1. Take a head start with a high-paying industry

It is possible to retire well before you turn 60 if you are working for an industry that pays really well right from the start. A good-paying job plays a critical role in paving your path to a financially independent future. You too can enjoy a retirement of rest and relaxation if you are willing to take up personal responsibility in professional life. Getting closer to your goal of early retirement requires you to be self-sufficient early on in life.

 

  1. Automate 50% of Your Annual Income to Retirement Savings

Allocate as high a percentage of your annual income as possible to pay up your previous debts, pending bills, leases, and loans. Once you are done with of all these, automate your income towards retirement savings. You can start with 30% and raise the bar every year as your income increases. Every time you get a raise, increase the amount you add to your retirement reserve.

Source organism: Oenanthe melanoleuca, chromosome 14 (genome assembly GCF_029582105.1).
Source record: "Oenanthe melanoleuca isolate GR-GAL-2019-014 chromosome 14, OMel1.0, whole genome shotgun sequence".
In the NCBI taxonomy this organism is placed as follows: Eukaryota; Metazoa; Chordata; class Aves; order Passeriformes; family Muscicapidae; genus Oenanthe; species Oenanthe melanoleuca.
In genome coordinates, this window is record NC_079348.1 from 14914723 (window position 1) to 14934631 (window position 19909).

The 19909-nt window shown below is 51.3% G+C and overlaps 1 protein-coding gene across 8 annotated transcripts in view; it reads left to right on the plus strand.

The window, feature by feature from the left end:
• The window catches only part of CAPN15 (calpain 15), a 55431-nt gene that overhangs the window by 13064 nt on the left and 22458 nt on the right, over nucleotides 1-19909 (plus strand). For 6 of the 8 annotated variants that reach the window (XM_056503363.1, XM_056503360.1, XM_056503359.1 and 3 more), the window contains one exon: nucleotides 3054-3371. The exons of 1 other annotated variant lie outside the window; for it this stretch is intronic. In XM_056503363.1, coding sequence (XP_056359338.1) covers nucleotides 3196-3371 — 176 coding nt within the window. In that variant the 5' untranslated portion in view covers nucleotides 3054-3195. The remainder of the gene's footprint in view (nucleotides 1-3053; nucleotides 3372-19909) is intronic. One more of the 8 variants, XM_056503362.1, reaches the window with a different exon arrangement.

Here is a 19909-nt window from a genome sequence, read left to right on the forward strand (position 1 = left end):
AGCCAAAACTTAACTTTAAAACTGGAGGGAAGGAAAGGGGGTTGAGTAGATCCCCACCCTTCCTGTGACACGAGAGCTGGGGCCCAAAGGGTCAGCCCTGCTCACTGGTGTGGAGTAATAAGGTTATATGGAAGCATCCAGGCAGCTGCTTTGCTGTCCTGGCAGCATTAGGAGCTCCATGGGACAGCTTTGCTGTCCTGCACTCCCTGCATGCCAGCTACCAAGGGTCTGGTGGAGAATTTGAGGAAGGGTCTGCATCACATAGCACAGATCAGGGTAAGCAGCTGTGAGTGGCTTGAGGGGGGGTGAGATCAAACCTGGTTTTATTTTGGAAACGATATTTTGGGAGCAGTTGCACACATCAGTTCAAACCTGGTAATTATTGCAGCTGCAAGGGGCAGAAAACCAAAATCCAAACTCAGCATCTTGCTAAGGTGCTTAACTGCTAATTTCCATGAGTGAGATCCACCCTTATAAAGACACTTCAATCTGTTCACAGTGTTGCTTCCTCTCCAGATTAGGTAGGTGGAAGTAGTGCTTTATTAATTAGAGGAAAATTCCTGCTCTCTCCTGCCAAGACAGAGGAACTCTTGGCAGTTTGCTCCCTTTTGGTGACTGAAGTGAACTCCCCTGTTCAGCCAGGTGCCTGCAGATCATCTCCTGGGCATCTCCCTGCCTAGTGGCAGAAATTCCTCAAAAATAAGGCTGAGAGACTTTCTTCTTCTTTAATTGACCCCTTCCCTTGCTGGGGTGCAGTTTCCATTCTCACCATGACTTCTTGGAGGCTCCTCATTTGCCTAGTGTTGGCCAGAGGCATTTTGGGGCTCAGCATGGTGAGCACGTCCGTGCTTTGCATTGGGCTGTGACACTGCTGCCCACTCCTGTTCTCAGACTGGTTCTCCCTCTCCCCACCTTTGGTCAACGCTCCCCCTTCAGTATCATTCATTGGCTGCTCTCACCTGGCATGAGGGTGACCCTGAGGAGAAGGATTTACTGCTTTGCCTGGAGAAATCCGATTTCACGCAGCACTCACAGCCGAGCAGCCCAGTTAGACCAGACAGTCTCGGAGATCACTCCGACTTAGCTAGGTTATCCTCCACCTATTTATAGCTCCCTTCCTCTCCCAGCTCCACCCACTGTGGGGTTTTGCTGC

1. Be sure to invest in a 401 (k) plan

Many employers are offering 401 (k) plans where you can invest a certain amount of your income and your employer makes a matching contribution to bolster your retirement savings.

 

  1. Stick to a frugal lifestyle

You need to revamp your investment plan as your career keeps progressing. What you want to achieve – an early retirement is an extraordinary goal and so your efforts should be focused on living frugally. Always keep a rewarding retirement at the top of your mind and you will remain motivated to keep the passion alive and pursuit kicking.

 

  1. Invest in an IRA

An IRA is a preferred and popular choice for retirement savings. You can consult an experienced and reputed financial advisor to guide you in selecting right IRA. An IRA will allow you to enjoy tax benefits if you choose to retire early. It will get to where you want faster than you think.

 

Start investing right away and make your retirement the best phase of your life.